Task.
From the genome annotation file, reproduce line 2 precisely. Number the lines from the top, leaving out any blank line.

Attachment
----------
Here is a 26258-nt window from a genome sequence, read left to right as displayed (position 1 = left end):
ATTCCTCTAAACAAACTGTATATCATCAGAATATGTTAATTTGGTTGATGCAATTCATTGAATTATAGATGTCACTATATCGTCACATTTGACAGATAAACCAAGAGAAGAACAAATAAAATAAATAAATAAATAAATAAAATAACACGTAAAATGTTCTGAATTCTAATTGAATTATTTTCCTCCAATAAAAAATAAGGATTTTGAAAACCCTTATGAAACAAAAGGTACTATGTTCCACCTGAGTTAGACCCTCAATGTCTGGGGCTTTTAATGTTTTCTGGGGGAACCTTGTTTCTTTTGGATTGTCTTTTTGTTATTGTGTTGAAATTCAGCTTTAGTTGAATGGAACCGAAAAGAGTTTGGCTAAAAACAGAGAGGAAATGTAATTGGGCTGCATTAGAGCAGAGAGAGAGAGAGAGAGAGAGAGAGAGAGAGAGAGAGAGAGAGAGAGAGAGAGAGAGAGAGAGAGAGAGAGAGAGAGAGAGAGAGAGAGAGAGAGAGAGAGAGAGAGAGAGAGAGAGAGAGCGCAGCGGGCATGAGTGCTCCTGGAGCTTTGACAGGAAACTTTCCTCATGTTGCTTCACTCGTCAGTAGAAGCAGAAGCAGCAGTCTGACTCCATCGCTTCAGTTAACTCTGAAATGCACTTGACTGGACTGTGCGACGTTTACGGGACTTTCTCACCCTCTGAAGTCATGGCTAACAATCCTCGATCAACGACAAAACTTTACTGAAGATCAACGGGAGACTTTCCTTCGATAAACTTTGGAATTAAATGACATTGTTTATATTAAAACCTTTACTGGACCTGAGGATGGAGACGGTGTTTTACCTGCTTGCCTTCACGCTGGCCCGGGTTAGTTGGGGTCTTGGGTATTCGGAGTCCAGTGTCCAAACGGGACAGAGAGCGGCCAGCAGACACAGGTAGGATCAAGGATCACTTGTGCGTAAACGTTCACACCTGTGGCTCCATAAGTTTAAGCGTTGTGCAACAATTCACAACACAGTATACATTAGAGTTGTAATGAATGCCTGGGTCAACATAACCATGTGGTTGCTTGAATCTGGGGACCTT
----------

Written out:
ATTCCTCTAAACAAACTGTATATCATCAGAATATGTTAATTTGGTTGATGCAATTCATTGAATTATAGATGTCACTATATCGTCACATTTGACAGATAAACCAAGAGAAGAACAAATAAAATAAATAAATAAATAAATAAAATAACACGTAAAATGTTCTGAATTCTAATTGAATTATTTTCCTCCAATAAAAAATAAGGATTTTGAAAACCCTTATGAAACAAAAGGTACTATGTTCCACCTGAGTTAGACCCTCAATGTCTGGGGCTTTTAATGTTTTCTGGGGGAACCTTGTTTCTTTTGGATTGTCTTTTTGTTATTGTGTTGAAATTCAGCTTTAGTTGAATGGAACCGAAAAGAGTTTGGCTAAAAACAGAGAGGAAATGTAATTGGGCTGCATTAGAGCAGAGAGAGAGAGAGAGAGAGAGAGAGAGAGAGAGAGAGAGAGAGAGAGAGAGAGAGAGAGAGAGAGAGAGAGAGAGAGAGAGAGAGAGAGAGAGAGAGAGAGAGAGAGAGAGAGAGAGAGAGCGCAGCGGGCATGAGTGCTCCTGGAGCTTTGACAGGAAACTTTCCTCATGTTGCTTCACTCGTCAGTAGAAGCAGAAGCAGCAGTCTGACTCCATCGCTTCAGTTAACTCTGAAATGCACTTGACTGGACTGTGCGACGTTTACGGGACTTTCTCACCCTCTGAAGTCATGGCTAACAATCCTCGATCAACGACAAAACTTTACTGAAGATCAACGGGAGACTTTCCTTCGATAAACTTTGGAATTAAATGACATTGTTTATATTAAAACCTTTACTGGACCTGAGGATGGAGACGGTGTTTTACCTGCTTGCCTTCACGCTGGCCCGGGTTAGTTGGGGTCTTGGGTATTCGGAGTCCAGTGTCCAAACGGGACAGAGAGCGGCCAGCAGACACAGGTAGGATCAAGGATCACTTGTGCGTAAACGTTCACACCTGTGGCTCCATAAGTTTAAGCGTTGTGCAACAATTCACAACACAGTATACATTAGAGTTGTAATGAATGCCTGGGTCAACATAACCATGTGGTTGCTTGAATCTGGGGACCTT